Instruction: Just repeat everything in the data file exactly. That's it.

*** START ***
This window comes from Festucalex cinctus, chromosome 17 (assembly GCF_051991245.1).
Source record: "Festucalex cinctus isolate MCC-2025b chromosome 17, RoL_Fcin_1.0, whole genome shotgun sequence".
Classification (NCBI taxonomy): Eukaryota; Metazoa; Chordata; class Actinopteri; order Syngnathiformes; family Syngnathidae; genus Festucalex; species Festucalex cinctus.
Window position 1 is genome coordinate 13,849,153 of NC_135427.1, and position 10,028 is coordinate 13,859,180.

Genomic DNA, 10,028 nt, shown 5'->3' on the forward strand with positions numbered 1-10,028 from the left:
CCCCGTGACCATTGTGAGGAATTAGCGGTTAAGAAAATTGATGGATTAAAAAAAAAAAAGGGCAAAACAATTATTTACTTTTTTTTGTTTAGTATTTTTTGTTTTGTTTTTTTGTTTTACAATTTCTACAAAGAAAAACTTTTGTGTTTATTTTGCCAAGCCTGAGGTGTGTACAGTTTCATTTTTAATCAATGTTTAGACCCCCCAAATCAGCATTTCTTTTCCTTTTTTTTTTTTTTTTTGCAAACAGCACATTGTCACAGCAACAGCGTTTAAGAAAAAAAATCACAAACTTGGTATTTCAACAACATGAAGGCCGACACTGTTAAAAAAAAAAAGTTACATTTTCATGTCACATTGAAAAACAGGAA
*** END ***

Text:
This window comes from Festucalex cinctus, chromosome 17 (assembly GCF_051991245.1).
Source record: "Festucalex cinctus isolate MCC-2025b chromosome 17, RoL_Fcin_1.0, whole genome shotgun sequence".
Classification (NCBI taxonomy): Eukaryota; Metazoa; Chordata; class Actinopteri; order Syngnathiformes; family Syngnathidae; genus Festucalex; species Festucalex cinctus.
Window position 1 is genome coordinate 13,849,153 of NC_135427.1, and position 10,028 is coordinate 13,859,180.

Genomic DNA, 10,028 nt, shown 5'->3' on the forward strand with positions numbered 1-10,028 from the left:
CCCCGTGACCATTGTGAGGAATTAGCGGTTAAGAAAATTGATGGATTAAAAAAAAAAAAGGGCAAAACAATTATTTACTTTTTTTTGTTTAGTATTTTTTGTTTTGTTTTTTTGTTTTACAATTTCTACAAAGAAAAACTTTTGTGTTTATTTTGCCAAGCCTGAGGTGTGTACAGTTTCATTTTTAATCAATGTTTAGACCCCCCAAATCAGCATTTCTTTTCCTTTTTTTTTTTTTTTTTGCAAACAGCACATTGTCACAGCAACAGCGTTTAAGAAAAAAAATCACAAACTTGGTATTTCAACAACATGAAGGCCGACACTGTTAAAAAAAAAAAGTTACATTTTCATGTCACATTGAAAAACAGGAA